Food is a Gift from God

What’s the first mention of food in Scripture?

If you guessed the forbidden fruit, you’ve got it wrong.

The first mention of food comes just after the creation of mankind–and before the account of the preparation of Eden for man.

“And God said, ‘Behold, I have given you every plant yielding seed that is on the face of all the earth, and every tree with seed in its fruit. You shall have them for food. And to every beast of the earth and to every bird of the heavens and to everything that creeps on the earth, everything that has the breath of life, I have given every green plant for food.’ And it was so.”
~Genesis 1:29-30 (ESV)

Now, some might look at this passage and start making rules. Since God says that He’s given mankind every green plant for food, that means that God’s intent for mankind is that they be vegetarian. What’s more, this Scripture prominently mentions the seed, which is an implicit condemnation of the genetic engineering that results in non-propagative species of plants…

Rules. We’re used to looking at food in terms of rules. The foods we should eat, the foods we shouldn’t. The way we should eat, the way we shouldn’t. The right way to buy, to cook, to eat food.

But to reduce this passage to rules is to miss the point of the first Scriptural mention of food.

Before God gave mankind rules about food, He gave them food itself.

Food is a gift from God.

This is so important, so central to a Christian understanding of food. Food is not an enemy to be fought against. Food is not a lover to be enchanted with. It is a gift to be thankful for.

In Genesis 9, just after God blesses Noah and his sons and repeats to them the creation mandate, He also repeats His gift of food. This time, it comes with an expansion.

“The fear of you and the dread of you shall be upon every beast of the earth and upon every bird of the heavens, upon everything that creeps on the ground and all the fish of the sea. Into your hand they are delivered. Every moving thing that lives shall be food for you. And as I gave you the green plants, I give you everything.”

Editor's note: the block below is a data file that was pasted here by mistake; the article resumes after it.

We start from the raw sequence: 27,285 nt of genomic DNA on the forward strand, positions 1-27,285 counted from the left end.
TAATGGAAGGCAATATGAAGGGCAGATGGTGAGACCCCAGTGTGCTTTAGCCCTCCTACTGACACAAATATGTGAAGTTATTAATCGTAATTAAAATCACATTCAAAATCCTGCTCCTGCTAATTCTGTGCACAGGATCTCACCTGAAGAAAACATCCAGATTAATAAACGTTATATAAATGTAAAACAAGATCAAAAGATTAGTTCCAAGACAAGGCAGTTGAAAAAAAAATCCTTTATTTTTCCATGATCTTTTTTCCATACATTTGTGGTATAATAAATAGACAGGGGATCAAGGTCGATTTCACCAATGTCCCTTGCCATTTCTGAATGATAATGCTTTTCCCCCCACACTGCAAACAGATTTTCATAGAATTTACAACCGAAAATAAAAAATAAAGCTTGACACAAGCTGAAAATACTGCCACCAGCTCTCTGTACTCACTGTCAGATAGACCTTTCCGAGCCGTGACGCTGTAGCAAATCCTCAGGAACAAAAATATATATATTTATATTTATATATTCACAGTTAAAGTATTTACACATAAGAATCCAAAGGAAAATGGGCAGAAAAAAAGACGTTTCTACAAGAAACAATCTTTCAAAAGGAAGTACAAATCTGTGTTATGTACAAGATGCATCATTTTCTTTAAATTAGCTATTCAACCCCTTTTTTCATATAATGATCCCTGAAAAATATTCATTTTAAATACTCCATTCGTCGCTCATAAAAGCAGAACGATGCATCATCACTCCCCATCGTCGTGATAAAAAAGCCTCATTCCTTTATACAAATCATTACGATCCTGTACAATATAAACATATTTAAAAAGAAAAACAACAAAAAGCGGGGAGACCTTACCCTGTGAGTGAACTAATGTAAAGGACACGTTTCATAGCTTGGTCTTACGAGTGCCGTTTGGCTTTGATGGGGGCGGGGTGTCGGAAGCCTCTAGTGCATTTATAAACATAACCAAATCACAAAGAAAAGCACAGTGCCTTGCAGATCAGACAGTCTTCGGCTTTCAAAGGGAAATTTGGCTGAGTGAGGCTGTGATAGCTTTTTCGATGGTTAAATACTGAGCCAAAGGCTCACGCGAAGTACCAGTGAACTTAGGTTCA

~Genesis 9:2-3 (ESV)

Just as God had given every plant to mankind for food, He now gives them every living creature.

Food is a gift from God.

The Lord taught us to pray in such a way as to remind us that food is a gift from God. How many times have you recited the familiar words of the Lord’s prayer without thinking of their implications.

“Give us this day our daily bread…”
~Matthew 6:11

We are dependent upon food for our physical sustenance–and it is God who gives us our food.

Food is a gift from God.

I can sense the discomfort some might have with this introduction to a theology of food.

How impractical, you may think.

Repeating a theological refrain.

What does that have to do with nutrition?

I would argue that it has everything to do with nutrition.

In the developed world (and perhaps elsewhere too), there are two prevailing attitudes towards food–attitudes that coexist despite their contradiction. We either see food as an enemy or as a lover or both. We love food for its flavor, for the comfort it provides, for how we feel when we’re eating. We hate food for what it does to our bodies, for what it cannot provide, for how we feel when we’re done eating.

The Biblical perspective on food provides the remedy to both of these unhealthy attitudes towards food.

While the glutton worships food, the Christian worships the God who has graciously given him food. While the dieter hates food and fights against it, the Christian receives it with thanksgiving to the one who has given it.

Food is a gift from God.

This is the beginning of a theology of food.

2 thoughts on “Food is a Gift from God”

  1. May I say again how VERY glad I am that you are doing this series!? (And that I’m glad it’s a series so as to discipline my perspective on this topic in spurts. It’s easier to digest that way. Har, har.)

    I love that you point out that we aren’t to love or hate food. Well, there’s a lot of things you mention here that I really liked hearing and I do agree that you started the discussion in a most perfect place.

    The beginning of the theology of food. This is just awesome!!!

  2. One would almost think, “Well, that should go without saying,” but it really needs to be said and pondered. Getting this first point right is the key to the rest. Looking forward to the next installment!


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